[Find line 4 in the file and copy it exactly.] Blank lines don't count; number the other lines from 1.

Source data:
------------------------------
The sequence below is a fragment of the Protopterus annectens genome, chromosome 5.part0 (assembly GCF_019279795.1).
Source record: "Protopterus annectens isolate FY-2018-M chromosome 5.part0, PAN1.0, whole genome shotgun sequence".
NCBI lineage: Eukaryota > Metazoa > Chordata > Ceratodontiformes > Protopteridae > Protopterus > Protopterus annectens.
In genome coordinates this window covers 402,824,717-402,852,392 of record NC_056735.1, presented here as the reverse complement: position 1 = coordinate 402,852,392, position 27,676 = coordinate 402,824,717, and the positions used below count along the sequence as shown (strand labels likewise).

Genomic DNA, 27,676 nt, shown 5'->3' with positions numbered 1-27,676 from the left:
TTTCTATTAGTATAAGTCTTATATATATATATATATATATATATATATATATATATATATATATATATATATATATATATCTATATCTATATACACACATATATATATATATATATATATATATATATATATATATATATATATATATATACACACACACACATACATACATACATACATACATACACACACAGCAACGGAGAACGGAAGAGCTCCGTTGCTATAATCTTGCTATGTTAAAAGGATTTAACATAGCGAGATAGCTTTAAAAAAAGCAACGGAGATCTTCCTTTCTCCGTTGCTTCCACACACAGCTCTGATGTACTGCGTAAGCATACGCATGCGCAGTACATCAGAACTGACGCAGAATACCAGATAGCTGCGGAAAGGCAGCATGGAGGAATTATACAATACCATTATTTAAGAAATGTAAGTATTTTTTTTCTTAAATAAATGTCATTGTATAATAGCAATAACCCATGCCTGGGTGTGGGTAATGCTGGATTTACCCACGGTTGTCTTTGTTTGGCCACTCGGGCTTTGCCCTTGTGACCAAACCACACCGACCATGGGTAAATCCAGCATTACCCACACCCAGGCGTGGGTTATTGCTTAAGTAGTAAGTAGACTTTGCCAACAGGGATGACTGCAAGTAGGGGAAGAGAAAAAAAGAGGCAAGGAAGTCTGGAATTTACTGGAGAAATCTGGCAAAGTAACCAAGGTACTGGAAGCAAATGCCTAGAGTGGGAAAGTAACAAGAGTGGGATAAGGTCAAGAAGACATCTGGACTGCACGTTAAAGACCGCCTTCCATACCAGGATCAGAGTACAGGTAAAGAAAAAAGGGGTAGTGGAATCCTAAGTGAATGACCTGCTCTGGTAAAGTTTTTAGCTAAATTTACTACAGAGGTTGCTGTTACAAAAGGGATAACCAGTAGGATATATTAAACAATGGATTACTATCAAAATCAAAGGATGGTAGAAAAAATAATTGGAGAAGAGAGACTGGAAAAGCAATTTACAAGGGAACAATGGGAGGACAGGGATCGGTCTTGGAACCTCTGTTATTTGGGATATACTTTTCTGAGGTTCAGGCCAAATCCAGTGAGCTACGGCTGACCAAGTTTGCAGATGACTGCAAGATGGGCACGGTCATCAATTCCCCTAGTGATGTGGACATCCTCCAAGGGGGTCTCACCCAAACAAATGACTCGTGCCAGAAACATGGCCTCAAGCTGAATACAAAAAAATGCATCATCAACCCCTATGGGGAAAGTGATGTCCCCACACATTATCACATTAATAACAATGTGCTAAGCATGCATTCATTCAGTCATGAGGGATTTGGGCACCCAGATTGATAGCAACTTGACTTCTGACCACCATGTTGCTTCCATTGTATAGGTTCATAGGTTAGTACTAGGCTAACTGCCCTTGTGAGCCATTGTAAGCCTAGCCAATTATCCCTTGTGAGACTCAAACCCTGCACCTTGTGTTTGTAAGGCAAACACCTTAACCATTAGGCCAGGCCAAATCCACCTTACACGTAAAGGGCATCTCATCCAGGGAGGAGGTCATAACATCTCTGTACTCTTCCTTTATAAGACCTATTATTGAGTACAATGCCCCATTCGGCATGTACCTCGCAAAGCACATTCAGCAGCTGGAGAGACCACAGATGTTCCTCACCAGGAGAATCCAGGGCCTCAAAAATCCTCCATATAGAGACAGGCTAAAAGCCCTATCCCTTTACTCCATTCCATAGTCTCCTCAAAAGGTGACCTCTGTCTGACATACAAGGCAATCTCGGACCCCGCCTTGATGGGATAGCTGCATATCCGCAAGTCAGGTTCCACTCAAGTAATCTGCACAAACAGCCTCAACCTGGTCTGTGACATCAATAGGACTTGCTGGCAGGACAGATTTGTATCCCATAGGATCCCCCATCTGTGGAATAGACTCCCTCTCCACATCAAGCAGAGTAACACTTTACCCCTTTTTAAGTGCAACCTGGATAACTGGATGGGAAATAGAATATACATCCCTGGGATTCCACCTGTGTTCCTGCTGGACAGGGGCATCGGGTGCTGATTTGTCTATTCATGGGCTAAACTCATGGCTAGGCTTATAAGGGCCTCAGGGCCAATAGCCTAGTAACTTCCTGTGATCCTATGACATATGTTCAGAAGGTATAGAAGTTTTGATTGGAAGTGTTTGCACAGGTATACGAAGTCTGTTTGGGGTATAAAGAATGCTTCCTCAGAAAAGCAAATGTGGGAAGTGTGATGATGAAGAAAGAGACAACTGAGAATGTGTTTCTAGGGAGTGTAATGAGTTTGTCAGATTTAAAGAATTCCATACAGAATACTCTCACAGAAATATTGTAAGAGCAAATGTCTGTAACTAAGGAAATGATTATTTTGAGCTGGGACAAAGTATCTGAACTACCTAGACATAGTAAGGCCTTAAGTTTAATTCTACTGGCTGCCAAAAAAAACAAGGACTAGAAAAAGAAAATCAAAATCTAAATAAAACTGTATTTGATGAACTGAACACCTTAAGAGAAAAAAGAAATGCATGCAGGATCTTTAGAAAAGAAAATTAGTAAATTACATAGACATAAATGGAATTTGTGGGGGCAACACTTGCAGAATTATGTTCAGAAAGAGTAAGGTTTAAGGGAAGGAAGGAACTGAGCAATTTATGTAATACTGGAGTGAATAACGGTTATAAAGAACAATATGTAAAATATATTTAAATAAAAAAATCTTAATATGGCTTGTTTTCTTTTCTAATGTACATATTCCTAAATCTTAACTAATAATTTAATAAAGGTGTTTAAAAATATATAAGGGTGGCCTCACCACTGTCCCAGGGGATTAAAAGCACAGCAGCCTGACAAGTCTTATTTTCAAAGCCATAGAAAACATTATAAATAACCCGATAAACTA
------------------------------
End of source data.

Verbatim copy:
In genome coordinates this window covers 402,824,717-402,852,392 of record NC_056735.1, presented here as the reverse complement: position 1 = coordinate 402,852,392, position 27,676 = coordinate 402,824,717, and the positions used below count along the sequence as shown (strand labels likewise).